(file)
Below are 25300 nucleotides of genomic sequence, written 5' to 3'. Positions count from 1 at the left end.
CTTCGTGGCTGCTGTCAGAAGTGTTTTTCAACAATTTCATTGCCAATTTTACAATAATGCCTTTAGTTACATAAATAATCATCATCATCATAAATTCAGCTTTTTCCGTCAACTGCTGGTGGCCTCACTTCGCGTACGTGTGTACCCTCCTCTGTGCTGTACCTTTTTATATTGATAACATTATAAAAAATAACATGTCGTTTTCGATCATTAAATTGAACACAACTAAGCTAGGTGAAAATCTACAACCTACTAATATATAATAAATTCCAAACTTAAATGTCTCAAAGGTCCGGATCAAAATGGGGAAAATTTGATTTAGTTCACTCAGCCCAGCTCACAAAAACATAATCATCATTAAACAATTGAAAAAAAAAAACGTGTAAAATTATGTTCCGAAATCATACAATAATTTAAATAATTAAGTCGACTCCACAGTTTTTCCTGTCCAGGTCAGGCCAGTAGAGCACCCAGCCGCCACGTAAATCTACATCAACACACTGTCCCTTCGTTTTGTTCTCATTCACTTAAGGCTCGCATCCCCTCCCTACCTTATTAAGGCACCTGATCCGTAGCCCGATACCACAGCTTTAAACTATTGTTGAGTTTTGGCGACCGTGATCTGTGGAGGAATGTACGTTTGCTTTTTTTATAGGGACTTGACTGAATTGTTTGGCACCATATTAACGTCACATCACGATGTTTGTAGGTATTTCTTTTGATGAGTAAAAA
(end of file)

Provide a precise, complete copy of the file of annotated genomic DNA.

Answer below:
Below are 25300 nucleotides of genomic sequence, written 5' to 3'. Positions count from 1 at the left end.
CTTCGTGGCTGCTGTCAGAAGTGTTTTTCAACAATTTCATTGCCAATTTTACAATAATGCCTTTAGTTACATAAATAATCATCATCATCATAAATTCAGCTTTTTCCGTCAACTGCTGGTGGCCTCACTTCGCGTACGTGTGTACCCTCCTCTGTGCTGTACCTTTTTATATTGATAACATTATAAAAAATAACATGTCGTTTTCGATCATTAAATTGAACACAACTAAGCTAGGTGAAAATCTACAACCTACTAATATATAATAAATTCCAAACTTAAATGTCTCAAAGGTCCGGATCAAAATGGGGAAAATTTGATTTAGTTCACTCAGCCCAGCTCACAAAAACATAATCATCATTAAACAATTGAAAAAAAAAAACGTGTAAAATTATGTTCCGAAATCATACAATAATTTAAATAATTAAGTCGACTCCACAGTTTTTCCTGTCCAGGTCAGGCCAGTAGAGCACCCAGCCGCCACGTAAATCTACATCAACACACTGTCCCTTCGTTTTGTTCTCATTCACTTAAGGCTCGCATCCCCTCCCTACCTTATTAAGGCACCTGATCCGTAGCCCGATACCACAGCTTTAAACTATTGTTGAGTTTTGGCGACCGTGATCTGTGGAGGAATGTACGTTTGCTTTTTTTATAGGGACTTGACTGAATTGTTTGGCACCATATTAACGTCACATCACGATGTTTGTAGGTATTTCTTTTGATGAGTAAAAA